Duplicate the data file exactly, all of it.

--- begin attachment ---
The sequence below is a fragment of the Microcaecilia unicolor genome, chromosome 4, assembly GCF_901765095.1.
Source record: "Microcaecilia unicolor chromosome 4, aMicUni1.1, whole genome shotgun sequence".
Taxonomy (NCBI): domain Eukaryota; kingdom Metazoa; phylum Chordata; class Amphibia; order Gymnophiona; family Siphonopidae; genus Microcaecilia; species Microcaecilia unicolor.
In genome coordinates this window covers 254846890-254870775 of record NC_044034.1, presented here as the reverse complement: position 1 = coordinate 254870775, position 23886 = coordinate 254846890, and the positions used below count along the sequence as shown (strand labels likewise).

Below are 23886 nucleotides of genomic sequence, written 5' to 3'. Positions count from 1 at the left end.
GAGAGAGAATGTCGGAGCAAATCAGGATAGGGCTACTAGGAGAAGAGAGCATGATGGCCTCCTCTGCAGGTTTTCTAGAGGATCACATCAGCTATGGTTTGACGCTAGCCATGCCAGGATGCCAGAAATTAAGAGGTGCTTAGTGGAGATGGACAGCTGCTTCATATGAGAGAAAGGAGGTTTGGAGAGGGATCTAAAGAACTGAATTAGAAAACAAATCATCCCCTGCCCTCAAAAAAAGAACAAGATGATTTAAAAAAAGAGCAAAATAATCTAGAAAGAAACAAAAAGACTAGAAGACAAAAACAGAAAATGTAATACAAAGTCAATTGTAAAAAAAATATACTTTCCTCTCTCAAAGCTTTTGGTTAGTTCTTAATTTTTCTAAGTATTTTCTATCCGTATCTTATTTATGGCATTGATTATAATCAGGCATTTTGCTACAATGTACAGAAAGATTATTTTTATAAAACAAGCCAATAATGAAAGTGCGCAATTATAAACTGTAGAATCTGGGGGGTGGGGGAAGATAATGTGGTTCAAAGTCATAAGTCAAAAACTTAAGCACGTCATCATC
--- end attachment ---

The sequence below is a fragment of the Microcaecilia unicolor genome, chromosome 4, assembly GCF_901765095.1.
Source record: "Microcaecilia unicolor chromosome 4, aMicUni1.1, whole genome shotgun sequence".
Taxonomy (NCBI): domain Eukaryota; kingdom Metazoa; phylum Chordata; class Amphibia; order Gymnophiona; family Siphonopidae; genus Microcaecilia; species Microcaecilia unicolor.
In genome coordinates this window covers 254846890-254870775 of record NC_044034.1, presented here as the reverse complement: position 1 = coordinate 254870775, position 23886 = coordinate 254846890, and the positions used below count along the sequence as shown (strand labels likewise).

Below are 23886 nucleotides of genomic sequence, written 5' to 3'. Positions count from 1 at the left end.
GAGAGAGAATGTCGGAGCAAATCAGGATAGGGCTACTAGGAGAAGAGAGCATGATGGCCTCCTCTGCAGGTTTTCTAGAGGATCACATCAGCTATGGTTTGACGCTAGCCATGCCAGGATGCCAGAAATTAAGAGGTGCTTAGTGGAGATGGACAGCTGCTTCATATGAGAGAAAGGAGGTTTGGAGAGGGATCTAAAGAACTGAATTAGAAAACAAATCATCCCCTGCCCTCAAAAAAAGAACAAGATGATTTAAAAAAAGAGCAAAATAATCTAGAAAGAAACAAAAAGACTAGAAGACAAAAACAGAAAATGTAATACAAAGTCAATTGTAAAAAAAATATACTTTCCTCTCTCAAAGCTTTTGGTTAGTTCTTAATTTTTCTAAGTATTTTCTATCCGTATCTTATTTATGGCATTGATTATAATCAGGCATTTTGCTACAATGTACAGAAAGATTATTTTTATAAAACAAGCCAATAATGAAAGTGCGCAATTATAAACTGTAGAATCTGGGGGGTGGGGGAAGATAATGTGGTTCAAAGTCATAAGTCAAAAACTTAAGCACGTCATCATC